A humerus fracture is the medical term for a break in the bone of the upper arm. The humerus is the long bone that sits between the shoulder and the elbow.
Humeral fractures can be classified into three types, depending on which part of the bone is broken. A proximal humerus fracture is when the bone is broken at or near the top, by the shoulder. Mid-shaft humeral fractures, aka humeral shaft fracture or diaphyseal humerus fractures, are a break somewhere in the middle section of the bone. Distal humerus fractures are where the bone is broken near the elbow.
Here we will focus on fractures in the long, middle section of the upper arm – humeral shaft fractures. Injuries at the top of the shoulder are covered in the proximal humerus fracture section.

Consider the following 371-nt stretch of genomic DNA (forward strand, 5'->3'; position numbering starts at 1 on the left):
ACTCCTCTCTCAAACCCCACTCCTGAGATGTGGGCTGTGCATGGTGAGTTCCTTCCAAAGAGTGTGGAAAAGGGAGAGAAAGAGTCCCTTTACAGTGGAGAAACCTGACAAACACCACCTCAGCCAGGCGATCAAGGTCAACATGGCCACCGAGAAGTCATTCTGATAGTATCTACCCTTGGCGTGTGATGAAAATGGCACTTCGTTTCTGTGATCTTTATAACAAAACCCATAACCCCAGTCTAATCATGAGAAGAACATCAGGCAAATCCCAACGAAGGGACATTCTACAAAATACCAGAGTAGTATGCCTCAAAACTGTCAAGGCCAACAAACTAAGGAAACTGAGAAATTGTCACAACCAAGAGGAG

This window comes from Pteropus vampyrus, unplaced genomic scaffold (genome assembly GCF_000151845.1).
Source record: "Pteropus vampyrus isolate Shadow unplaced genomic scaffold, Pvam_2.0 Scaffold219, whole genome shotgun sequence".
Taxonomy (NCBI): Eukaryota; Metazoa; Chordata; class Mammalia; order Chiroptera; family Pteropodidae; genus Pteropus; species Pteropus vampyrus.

Approximately 3-5% of all broken bones are midshaft humeral fractures. They tend to affect young males (20-30’s) who have experienced a high-energy injury and elderly females (60-70’s) with low-energy injuries.
Here we will look at the common causes of midshaft humerus fractures, the different types and how they are classified, classic symptoms, how they are diagnosed, the different treatment options both surgical and non-surgical, the recovery process and possible complications.
The mid-shaft region of the humerus is the long, thin part of the bone. The top part is cylindrical in shape and as it runs down towards the elbow it becomes narrower and more prism shaped. The back surface of the shaft of humerus is larger than the front.
The shaft of humerus can be divided into thirds, the proximal (upper third), middle (mid third) and distal (lower third).
Midshaft humerus fractures are usually the result of: